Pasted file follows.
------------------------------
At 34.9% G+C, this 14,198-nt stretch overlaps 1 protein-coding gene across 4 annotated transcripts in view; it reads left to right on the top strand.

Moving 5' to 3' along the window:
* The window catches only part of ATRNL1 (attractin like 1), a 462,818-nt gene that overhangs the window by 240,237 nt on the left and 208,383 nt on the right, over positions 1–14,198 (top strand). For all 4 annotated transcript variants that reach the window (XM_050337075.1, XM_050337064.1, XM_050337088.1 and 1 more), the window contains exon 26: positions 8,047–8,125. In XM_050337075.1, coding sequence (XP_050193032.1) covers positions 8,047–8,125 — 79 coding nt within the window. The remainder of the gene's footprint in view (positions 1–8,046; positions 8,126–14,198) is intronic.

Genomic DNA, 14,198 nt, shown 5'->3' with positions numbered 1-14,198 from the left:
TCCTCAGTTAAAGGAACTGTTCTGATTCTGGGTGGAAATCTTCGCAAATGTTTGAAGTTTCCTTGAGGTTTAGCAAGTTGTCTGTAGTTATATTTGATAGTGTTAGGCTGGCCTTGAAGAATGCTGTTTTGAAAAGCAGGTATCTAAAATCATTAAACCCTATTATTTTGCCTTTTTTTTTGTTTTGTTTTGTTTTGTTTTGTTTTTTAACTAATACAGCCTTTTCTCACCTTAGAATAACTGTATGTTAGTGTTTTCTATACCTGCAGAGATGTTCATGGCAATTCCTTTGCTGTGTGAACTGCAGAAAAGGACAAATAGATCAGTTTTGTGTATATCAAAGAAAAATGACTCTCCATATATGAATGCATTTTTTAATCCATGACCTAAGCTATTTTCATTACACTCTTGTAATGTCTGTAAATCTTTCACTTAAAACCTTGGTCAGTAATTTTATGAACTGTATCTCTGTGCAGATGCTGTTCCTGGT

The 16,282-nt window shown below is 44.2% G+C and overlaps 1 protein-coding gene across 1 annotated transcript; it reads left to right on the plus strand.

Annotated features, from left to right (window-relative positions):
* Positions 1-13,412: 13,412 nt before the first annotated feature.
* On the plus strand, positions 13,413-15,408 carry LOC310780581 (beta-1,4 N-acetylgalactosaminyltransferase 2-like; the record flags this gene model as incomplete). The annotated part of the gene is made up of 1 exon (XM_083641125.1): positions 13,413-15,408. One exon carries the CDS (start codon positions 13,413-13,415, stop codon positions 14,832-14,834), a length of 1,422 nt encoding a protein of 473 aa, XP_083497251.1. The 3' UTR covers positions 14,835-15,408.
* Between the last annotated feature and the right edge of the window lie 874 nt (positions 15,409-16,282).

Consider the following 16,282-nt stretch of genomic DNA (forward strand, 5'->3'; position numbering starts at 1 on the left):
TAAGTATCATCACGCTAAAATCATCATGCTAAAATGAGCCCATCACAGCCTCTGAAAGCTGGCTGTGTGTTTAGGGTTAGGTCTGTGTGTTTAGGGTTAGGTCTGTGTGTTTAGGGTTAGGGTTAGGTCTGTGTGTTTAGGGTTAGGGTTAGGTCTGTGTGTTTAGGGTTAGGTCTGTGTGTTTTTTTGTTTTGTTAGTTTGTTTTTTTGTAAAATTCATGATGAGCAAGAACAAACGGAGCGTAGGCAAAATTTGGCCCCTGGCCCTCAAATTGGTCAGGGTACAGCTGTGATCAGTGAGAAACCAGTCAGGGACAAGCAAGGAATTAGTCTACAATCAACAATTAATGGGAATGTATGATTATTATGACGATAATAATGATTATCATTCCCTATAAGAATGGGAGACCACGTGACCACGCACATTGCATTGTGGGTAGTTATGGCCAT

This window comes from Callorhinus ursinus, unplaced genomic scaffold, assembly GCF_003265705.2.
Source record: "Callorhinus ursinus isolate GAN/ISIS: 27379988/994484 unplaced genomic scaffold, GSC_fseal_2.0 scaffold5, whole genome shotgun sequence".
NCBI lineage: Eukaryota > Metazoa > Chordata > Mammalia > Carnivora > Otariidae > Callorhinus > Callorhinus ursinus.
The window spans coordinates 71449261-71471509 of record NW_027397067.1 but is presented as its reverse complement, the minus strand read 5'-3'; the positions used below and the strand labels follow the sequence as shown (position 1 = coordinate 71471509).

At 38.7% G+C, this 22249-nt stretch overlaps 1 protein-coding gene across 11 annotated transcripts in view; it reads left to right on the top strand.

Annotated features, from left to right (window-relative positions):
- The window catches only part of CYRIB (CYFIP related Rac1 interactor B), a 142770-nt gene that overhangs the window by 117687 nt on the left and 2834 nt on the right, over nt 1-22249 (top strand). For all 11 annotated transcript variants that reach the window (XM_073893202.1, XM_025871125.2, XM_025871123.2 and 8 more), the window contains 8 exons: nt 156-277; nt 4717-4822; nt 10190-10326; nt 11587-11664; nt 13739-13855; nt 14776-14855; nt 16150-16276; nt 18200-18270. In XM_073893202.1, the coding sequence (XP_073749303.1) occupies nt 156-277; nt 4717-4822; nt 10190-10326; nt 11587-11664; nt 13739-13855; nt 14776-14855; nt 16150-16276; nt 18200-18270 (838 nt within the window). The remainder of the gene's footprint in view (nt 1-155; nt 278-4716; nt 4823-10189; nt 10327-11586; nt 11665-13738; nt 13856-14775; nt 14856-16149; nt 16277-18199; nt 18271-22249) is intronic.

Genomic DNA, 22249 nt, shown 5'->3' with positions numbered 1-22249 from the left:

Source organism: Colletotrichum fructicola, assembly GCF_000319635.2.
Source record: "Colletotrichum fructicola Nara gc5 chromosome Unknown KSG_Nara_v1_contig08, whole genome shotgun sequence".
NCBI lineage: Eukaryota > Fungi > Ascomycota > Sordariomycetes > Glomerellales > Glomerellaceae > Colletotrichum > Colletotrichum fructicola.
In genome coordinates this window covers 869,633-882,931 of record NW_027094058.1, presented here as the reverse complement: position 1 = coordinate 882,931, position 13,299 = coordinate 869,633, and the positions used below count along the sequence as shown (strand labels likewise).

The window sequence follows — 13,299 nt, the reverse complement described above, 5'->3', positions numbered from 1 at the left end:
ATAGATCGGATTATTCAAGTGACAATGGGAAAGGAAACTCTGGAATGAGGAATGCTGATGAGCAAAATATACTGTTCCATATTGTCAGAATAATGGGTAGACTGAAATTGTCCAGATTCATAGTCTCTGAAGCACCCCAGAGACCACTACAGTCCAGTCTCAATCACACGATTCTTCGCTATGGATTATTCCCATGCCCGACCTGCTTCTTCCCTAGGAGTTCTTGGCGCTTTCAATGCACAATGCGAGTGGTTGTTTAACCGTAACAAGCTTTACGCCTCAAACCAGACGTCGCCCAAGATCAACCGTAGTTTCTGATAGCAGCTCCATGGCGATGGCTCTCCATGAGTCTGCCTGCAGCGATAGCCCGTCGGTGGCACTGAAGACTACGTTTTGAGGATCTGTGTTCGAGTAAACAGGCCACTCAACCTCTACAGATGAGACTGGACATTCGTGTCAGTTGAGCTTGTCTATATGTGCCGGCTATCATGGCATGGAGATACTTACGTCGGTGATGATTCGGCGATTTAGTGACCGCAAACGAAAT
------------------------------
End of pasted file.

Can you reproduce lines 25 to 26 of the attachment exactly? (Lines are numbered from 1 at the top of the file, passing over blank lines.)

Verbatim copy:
The window sequence follows — 13,299 nt, the reverse complement described above, 5'->3', positions numbered from 1 at the left end:
ATAGATCGGATTATTCAAGTGACAATGGGAAAGGAAACTCTGGAATGAGGAATGCTGATGAGCAAAATATACTGTTCCATATTGTCAGAATAATGGGTAGACTGAAATTGTCCAGATTCATAGTCTCTGAAGCACCCCAGAGACCACTACAGTCCAGTCTCAATCACACGATTCTTCGCTATGGATTATTCCCATGCCCGACCTGCTTCTTCCCTAGGAGTTCTTGGCGCTTTCAATGCACAATGCGAGTGGTTGTTTAACCGTAACAAGCTTTACGCCTCAAACCAGACGTCGCCCAAGATCAACCGTAGTTTCTGATAGCAGCTCCATGGCGATGGCTCTCCATGAGTCTGCCTGCAGCGATAGCCCGTCGGTGGCACTGAAGACTACGTTTTGAGGATCTGTGTTCGAGTAAACAGGCCACTCAACCTCTACAGATGAGACTGGACATTCGTGTCAGTTGAGCTTGTCTATATGTGCCGGCTATCATGGCATGGAGATACTTACGTCGGTGATGATTCGGCGATTTAGTGACCGCAAACGAAAT